Your Path in Research: Vicki Conroy – Nurse Manager of the Haematology Oncology Research Team

As part of the NIHR Your Path in Research campaign – which supports health care professionals to get more involved in research – we are shining a light on Vicki Conroy, Nurse Manager of the Haematology Oncology Research Team at Manchester Royal Infirmary (MRI).

Vicki has been involved in work to advance blood cancer research for more than 10 years and has been named the winner of the Research and Innovation Year of Nurse & Midwife 2020 within Manchester University NHS Foundation Trust (MFT).

Around 16,000 people in Greater Manchester are diagnosed with cancer every year, and the Haematology Oncology Research Team at the MRI provides comprehensive referral services for the diagnosis, treatment and prevention of blood diseases, immunotherapy and stem cell transplantation.

But what was Vicki’s path to research? What are her favourite aspects of working in research and how does collaborative working offer the best outcomes for patients at the MRI?

Vicki’s path to research

Originally from Birmingham, Vicki completed her nursing diploma in Sheffield and started her career on a colorectal surgery ward, treating bowel disorders, before undertaking a degree in nursing practice. After moving to Manchester to raise her family 15 years ago, Vicki started working at The Christie NHS Foundation Trust, where she developed a passion for working within oncology – a branch of medicine that deals with the prevention, diagnosis, and treatment of cancer.

I wanted to work in the field of cancer and saw a job advertised for a Clinical Research Nurse (CRN) in the Haematology Oncology Research Team at the MRI.”

“I knew this was something I had to go for and I’m so glad I did. The role of the CRN is so diverse, it’s not just recruiting patients, it also involves training and mentoring staff and providing leadership in sometimes challenging situations.

Every day is different, and there are many opportunities to learn, but you do have to be able to manage your own time, prioritise and pay attention to detail.”

Vicki’s favourite aspects of research

I love my job and I’m extremely proud to be a Nurse Manager and a member of the great team I work with. Research has been a very rewarding career pathway and I feel privileged to be a part of the patient-centred trials we lead.

My philosophy is, ‘treat the patient, not the condition’, and my favourite aspect of working in clinical research is being able to offer patients the opportunity to access new treatments.

A lot of our patients are participating in research because they hope it will benefit future patients. Many will say that they don’t know if their treatment will work, but are taking part with a desire to help others and contribute to cutting-edge research and the progression of medical knowledge.”

The most exciting developments

During the past 10 years it has been exciting to see our team grow and now recruit more than 600 patients across all phases of clinical trials, from early or experimental to late phase trials.”

Vicki is proud of her team’s strong track record of recruiting patients to take part in research and their commitment to improving patient outcomes, this in part led to the MRI being awarded IMPACT status. IMPACT is the UK’s first ever clinical trials transplant network and the MRI is one of only 10 UK centres to receive this accolade.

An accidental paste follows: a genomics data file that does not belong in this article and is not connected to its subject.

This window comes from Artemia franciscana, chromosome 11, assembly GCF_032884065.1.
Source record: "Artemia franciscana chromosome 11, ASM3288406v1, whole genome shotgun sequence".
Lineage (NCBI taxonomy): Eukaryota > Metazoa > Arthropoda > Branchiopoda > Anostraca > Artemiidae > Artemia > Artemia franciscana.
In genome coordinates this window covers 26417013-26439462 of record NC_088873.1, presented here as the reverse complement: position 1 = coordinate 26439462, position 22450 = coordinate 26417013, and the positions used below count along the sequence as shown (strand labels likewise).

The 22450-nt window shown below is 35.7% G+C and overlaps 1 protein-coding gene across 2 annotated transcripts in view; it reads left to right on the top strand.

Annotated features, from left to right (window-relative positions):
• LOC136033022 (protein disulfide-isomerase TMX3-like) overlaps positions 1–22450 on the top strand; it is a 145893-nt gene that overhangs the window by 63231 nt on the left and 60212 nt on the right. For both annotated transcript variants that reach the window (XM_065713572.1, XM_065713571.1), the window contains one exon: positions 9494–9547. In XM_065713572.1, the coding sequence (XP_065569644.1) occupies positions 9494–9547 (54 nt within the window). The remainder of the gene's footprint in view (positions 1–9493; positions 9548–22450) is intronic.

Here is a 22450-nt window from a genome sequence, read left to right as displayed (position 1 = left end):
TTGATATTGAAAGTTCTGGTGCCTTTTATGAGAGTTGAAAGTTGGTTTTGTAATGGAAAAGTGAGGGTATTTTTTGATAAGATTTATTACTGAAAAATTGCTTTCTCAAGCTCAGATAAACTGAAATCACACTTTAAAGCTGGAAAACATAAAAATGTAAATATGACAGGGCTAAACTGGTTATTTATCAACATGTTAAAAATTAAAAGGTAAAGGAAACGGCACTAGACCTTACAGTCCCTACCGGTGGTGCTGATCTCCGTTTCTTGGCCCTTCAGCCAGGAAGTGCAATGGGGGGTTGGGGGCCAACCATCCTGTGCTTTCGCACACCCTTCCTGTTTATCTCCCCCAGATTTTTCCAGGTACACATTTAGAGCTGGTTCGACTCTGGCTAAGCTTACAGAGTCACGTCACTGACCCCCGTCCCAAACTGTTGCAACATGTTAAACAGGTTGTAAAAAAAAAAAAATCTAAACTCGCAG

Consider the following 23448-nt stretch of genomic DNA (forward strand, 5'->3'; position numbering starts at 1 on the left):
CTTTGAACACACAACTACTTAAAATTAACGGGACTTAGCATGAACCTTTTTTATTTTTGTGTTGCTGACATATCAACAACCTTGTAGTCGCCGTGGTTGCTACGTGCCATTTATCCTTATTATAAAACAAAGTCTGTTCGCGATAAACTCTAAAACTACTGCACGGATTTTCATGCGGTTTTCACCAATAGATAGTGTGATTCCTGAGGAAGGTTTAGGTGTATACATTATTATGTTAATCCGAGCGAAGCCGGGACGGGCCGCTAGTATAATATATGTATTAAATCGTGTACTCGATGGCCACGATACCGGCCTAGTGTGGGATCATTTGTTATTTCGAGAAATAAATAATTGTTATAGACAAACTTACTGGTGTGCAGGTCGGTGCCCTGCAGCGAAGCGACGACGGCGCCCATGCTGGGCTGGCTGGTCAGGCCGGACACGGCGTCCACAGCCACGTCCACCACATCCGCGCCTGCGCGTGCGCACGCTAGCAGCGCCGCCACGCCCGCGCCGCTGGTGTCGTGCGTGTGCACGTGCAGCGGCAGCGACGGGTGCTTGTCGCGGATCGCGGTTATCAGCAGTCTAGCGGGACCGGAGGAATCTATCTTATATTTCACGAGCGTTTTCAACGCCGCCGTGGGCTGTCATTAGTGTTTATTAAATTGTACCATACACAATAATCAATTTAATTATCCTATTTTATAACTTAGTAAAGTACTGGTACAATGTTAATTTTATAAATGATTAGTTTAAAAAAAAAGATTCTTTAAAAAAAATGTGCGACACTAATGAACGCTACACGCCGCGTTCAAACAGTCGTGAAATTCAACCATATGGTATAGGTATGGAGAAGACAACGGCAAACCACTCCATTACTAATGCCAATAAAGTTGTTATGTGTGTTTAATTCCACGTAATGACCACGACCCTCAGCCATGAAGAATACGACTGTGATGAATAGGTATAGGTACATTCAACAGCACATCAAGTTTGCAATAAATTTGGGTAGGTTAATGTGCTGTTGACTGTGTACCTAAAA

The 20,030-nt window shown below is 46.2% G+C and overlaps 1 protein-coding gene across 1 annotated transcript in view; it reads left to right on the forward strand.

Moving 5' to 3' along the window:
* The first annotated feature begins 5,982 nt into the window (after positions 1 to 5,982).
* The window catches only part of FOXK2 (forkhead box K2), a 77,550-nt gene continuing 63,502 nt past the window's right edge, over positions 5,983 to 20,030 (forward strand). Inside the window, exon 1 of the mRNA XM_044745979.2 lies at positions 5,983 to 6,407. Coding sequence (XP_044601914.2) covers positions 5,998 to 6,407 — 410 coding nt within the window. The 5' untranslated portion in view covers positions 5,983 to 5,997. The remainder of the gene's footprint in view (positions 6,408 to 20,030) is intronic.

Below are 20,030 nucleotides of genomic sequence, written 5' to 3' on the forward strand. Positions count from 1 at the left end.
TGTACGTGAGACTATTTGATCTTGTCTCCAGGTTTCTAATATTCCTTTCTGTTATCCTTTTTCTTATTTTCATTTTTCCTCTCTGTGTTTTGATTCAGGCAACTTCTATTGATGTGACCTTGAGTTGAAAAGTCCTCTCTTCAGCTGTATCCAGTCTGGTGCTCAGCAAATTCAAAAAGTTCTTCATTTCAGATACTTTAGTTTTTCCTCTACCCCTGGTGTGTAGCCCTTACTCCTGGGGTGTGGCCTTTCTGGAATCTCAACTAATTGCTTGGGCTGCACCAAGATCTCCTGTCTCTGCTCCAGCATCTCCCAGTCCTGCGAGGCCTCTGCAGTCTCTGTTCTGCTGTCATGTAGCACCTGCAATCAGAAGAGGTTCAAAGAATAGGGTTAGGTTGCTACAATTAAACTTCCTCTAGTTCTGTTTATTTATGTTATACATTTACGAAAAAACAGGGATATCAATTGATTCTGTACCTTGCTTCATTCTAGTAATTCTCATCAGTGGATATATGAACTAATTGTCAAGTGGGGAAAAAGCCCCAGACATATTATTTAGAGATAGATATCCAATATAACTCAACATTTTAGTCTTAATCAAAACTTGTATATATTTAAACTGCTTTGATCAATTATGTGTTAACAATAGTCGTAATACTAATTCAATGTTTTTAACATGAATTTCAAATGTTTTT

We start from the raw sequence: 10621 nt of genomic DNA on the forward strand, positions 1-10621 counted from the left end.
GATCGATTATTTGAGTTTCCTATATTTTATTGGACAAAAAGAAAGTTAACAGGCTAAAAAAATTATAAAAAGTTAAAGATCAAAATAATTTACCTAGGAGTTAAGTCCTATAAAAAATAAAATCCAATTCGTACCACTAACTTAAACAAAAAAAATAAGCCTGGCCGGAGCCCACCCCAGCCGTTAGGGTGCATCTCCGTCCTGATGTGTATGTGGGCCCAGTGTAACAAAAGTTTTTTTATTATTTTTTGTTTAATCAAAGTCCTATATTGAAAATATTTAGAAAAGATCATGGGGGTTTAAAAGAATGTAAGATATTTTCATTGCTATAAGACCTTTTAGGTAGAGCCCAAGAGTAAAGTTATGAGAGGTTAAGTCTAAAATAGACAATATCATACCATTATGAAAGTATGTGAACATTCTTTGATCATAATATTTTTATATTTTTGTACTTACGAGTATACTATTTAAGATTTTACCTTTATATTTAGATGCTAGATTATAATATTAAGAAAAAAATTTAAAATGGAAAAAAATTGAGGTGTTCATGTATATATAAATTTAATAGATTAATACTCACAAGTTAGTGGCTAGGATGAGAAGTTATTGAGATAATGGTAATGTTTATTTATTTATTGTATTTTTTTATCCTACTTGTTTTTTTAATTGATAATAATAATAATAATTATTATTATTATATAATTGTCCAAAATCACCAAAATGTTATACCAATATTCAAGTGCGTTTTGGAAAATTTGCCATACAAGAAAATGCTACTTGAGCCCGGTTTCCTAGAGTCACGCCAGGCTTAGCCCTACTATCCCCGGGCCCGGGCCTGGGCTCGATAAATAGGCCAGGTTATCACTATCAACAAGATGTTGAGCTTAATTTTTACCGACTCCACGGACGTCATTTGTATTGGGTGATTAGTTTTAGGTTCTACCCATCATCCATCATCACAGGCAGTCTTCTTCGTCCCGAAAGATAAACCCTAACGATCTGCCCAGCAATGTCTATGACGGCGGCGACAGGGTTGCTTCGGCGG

The team has also received investment through iMATCH – one of only three successful INNOVATE UK bids – a multi-million pound government award to ensure more patients benefit from a new generation of disease-fighting drugs for cancer and non-cancer illnesses.

As a centre of excellence, we have been a member of the Myeloma Research Alliance for many years and have been able to offer our patients access to new treatments as a result.”

Vicki and the Haematology Oncology Research Team

Vicki and the Haematology Oncology Research Team

From bench to bedside: CAR-T

CAR-T is a revolutionary new type of treatment that reprogrammes patients’ own immune system cells to target their cancer.

The MRI was one of the first centres in the UK to offer this treatment to young adults with leukaemia.

We have been able introduce CAR-T therapies into routine clinical care by working closely with the clinical teams and providing training on safe administration of treatment by adhering to protocols and procedures. 

CAR-T therapies are the pinnacle of personalised health care as treatments are developed for each individual patient.”

Collaborative working

Vicki believes in the importance of having the support of non-research clinical colleagues to help provide the highest quality care and treatment to research patients at MRI.

We have a great working relationship with our clinical colleagues and have developed a collaborative approach to patient care. By embedding our clinical research nurses alongside clinical nurses, we have improved communication and multi-disciplinary team working for the benefit of our patients.

We attend monthly clinical team meetings to discuss study objectives and deliver training on research protocols and procedures. This has been especially useful for CAR-T studies, and has enabled us to align our processes so that each treatment stage runs smoothly.”

Why Vicki chose a path to research

I follow a patient closely through clinical care to their aftercare and it is heart-warming when I see patients in follow-up, months, sometimes years after taking part in trials, and they tell me about the positive difference the care, that I and my team provide, has had on their lives.

I am thankful every day that I chose a path in research and would recommend colleagues in clinical roles to consider it and find out more.”

Find out more about the NIHR Your Path in Research campaign